Four agencies are launching a Twitter account with the goal of providing immediate emergency information to residents

Starting this week, Crook County residents who use Twitter will be able to "follow" and receive immediate and timely information from four Crook County agencies.

The Prineville Police Department (PPD), Crook County Sheriff's Office (CCSO), Crook County Fire and Rescue (CCFR), and the Crook County Health Department (CCHD) have worked together to create a Twitter account named "Crook County 911."

Twitter is the social media site that allows users to send messages, or "tweets," that are 140 characters or less per message. In their recent IPO (Initial Public Offering) filing with the Securities and Exchange Commission, Twitter claims to have 218 million active users through June 2013.

Anyone with a Twitter account can immediately begin to "follow" this new account intended to alert and inform residents about emergency situations happening in Crook County.

Captain Michael Boyd with the PPD has been acting as the coordinator on the project for about two years.

"This is so important because people get information from sources now that were not available years ago. We've been working on this for a couple of years now. My job was to go around and get consensus among the four partner groups."

Boyd provided an example of how, in previous years, emergency information was delivered to the general public.

“If there was a big emergency, and several agencies were at the scene, when we finally start to get it under control, someone would leave to go write a press release for the media. There was always a delay in getting info out to the public. The Twitter feed will enable us to get the word out immediately at the scene, and as a result keep people safer, assuage their fears, and if necessary, point them in the right direction for more information.”

Karen Yeargain, Public Health Emergency Preparedness Coordinator and a Licensed Practical Nurse (LPN) with the CCHD, understands very well how Twitter will aid the timely distribution of emergency information.

“The common story you hear about Twitter is an earthquake hits one side of town, a person tweets about it, and someone on the other side of town immediately lifts their coffee cup.”

James Wilson, Internet Technology Manager with the City of Prineville, has provided technical advice and support throughout the project. Wilson also understands how valuable Twitter will be to the overall communication mix with residents.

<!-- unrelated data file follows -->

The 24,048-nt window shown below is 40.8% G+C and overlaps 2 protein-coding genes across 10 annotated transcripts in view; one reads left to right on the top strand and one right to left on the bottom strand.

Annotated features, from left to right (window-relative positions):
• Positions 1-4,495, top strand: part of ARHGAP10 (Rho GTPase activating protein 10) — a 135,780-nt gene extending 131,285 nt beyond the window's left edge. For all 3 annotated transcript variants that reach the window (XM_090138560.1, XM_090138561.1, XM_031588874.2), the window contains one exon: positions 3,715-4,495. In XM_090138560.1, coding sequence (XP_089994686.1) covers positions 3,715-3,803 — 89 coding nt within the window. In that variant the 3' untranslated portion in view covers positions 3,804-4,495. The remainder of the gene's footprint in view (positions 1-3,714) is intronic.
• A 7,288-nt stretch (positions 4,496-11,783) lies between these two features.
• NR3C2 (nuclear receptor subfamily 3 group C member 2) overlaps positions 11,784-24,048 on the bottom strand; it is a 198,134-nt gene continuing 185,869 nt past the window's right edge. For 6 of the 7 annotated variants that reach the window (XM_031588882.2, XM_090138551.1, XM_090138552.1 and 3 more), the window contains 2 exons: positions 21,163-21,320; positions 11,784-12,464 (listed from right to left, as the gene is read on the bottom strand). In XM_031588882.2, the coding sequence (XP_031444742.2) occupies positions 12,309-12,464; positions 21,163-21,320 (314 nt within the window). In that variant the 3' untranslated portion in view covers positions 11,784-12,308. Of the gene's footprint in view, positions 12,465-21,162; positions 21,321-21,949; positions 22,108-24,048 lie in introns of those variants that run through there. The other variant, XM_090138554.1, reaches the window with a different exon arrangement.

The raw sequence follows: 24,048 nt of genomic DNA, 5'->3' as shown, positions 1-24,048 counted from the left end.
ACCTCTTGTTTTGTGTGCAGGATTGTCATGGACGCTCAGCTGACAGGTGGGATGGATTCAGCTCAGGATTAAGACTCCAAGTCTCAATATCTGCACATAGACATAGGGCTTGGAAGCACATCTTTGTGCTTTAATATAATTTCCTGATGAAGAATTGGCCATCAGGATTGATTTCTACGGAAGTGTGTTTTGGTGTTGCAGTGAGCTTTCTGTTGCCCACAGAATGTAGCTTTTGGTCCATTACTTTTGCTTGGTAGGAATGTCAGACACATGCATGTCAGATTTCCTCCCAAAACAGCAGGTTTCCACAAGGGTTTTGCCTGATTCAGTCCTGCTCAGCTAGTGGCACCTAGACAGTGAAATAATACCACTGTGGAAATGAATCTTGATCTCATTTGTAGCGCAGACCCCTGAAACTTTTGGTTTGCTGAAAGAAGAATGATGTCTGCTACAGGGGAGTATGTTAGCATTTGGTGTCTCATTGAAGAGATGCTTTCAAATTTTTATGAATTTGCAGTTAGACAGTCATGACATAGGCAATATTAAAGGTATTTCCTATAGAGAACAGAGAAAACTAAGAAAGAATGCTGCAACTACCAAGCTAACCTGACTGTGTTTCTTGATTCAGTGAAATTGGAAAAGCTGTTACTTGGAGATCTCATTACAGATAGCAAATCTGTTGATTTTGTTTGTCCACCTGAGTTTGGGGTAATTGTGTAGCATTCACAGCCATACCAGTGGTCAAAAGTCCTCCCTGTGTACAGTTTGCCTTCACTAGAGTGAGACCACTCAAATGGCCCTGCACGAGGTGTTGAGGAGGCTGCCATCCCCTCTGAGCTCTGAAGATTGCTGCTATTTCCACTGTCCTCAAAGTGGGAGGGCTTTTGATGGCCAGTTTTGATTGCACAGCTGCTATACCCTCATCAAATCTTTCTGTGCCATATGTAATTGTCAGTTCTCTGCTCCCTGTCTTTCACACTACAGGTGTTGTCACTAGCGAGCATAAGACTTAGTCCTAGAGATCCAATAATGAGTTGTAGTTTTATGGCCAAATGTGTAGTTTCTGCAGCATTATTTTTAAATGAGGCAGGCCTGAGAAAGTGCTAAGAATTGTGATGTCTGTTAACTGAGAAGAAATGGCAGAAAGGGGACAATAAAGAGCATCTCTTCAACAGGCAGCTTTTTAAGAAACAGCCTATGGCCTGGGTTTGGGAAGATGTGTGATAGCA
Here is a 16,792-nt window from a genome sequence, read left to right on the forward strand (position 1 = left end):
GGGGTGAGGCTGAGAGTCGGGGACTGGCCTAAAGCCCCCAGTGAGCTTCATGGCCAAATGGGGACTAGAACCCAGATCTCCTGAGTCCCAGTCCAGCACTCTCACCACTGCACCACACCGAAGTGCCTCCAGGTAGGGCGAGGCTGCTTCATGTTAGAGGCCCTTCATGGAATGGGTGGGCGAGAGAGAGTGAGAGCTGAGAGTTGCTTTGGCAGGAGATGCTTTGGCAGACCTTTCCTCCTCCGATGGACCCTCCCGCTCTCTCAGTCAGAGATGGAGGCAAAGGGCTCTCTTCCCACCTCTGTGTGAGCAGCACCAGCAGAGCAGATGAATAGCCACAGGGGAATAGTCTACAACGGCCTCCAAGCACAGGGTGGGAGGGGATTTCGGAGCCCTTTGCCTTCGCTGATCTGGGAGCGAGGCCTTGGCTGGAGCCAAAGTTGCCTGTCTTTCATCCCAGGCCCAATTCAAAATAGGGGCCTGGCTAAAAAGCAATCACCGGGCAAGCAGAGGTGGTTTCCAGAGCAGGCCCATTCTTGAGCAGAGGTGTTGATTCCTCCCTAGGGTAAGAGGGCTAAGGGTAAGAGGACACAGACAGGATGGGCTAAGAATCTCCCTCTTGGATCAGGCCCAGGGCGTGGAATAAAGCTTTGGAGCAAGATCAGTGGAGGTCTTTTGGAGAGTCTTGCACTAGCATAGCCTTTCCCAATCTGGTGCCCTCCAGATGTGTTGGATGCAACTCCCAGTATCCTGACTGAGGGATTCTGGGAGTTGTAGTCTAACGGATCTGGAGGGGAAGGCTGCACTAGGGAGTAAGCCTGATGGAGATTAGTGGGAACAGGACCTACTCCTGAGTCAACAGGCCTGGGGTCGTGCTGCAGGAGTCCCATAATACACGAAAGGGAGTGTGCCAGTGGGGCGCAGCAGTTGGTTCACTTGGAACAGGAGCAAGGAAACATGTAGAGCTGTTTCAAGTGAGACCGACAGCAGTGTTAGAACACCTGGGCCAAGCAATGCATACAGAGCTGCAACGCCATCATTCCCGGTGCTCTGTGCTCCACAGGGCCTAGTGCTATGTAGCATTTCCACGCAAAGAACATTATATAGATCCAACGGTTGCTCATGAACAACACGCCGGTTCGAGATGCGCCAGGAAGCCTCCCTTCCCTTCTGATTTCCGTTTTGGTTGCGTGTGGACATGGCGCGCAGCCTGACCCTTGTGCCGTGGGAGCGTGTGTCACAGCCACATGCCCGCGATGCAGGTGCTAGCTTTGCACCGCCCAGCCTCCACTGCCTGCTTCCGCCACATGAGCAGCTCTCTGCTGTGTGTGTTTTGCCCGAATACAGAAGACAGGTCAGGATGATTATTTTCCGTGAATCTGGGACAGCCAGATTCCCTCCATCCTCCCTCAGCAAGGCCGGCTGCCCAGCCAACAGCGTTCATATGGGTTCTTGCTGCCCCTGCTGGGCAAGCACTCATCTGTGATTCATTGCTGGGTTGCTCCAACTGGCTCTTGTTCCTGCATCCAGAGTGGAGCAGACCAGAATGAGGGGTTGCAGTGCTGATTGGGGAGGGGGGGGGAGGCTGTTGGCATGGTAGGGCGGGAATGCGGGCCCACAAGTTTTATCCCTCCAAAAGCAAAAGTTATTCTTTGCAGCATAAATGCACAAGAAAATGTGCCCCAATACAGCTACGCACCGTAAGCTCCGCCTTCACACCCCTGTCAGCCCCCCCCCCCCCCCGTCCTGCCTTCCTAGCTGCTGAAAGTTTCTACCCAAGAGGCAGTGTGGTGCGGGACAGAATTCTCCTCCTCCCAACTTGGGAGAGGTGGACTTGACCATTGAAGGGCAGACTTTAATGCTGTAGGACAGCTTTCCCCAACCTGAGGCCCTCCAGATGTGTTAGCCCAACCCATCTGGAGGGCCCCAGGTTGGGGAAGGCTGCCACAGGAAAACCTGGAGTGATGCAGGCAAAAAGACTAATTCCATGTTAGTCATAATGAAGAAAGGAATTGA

He said they have the reverse 911 system, a public safety communications system used to communicate with groups of people in a defined geographic area using a database of telephone numbers and associated addresses, which can be used to deliver recorded emergency notifications to a selected set of telephone service subscribers.

“But, it has its limitations,” Wilson continued. “In the recent past, we needed to contact about 90 people about a local incident. Out of the 90, we got to 12 people with land lines. That told us that we were reaching very small numbers of people.”

“In a county the size of ours, emergency communication has to involve a little bit of everything — print media, television, Twitter, phone, radio, websites, etc.,” added Wilson.

Yeargain agrees.

“Twitter has become a method that’s more and more used by public agencies to get messaging out to the public. Using the Twitter feed is just one way to do it — but it’s an important one.”

Dave Dethman, Emergency Manager for Crook County and a Corporal with the CCSO, serves as the Chair of the Crook County Emergency Preparedness Committee. Having worked with many agencies in the community, he’s thrilled that this project is coming to fruition.

“We’ve been meeting every month for several years, discussing what-if events, responses, etc. Being able now to reach a mass amount of people with critical information during an emergency is going to be a great benefit. Reverse 911 works, but it’s really slow. Twitter is a new tool to put in our work belt.”

One challenge that the four agencies faced was finding a common communication protocol that was acceptable. That task was handled by Wilson.

“We had to make sure everyone was going to be comfortable with the messaging protocol. In the beginning, probably 90 percent of the time, our 911 dispatchers are the ones who are going to be ‘tweeting’ information. But all the agencies will be tweeting sooner than later.”

Boyd credits Wilson for putting together all the technical information and creating the Twitter account.

“James has been a genius figuring out all these things. He’s really made it simple for all of us to understand and use.”

Boyd summed up the benefits of the new Twitter feed with an example.

“This is really a ground-up operation. An officer at a car crash can get on his smart phone or mobile display terminal and get the critical information out right from the scene. As fast as someone can tweet, that’s how fast the information will be distributed to the public.”

Success of the new Twitter feed is easily measured.

“Success will be measured by the number of ‘followers’ we get,” said Boyd.

Boyd is encouraging everyone to sign up for a Twitter account, and then follow the Crook County 911 feed on their computer or smartphone.

“It’s really easy to sign up. I did it recently and I’m no computer expert. It was very easy.”

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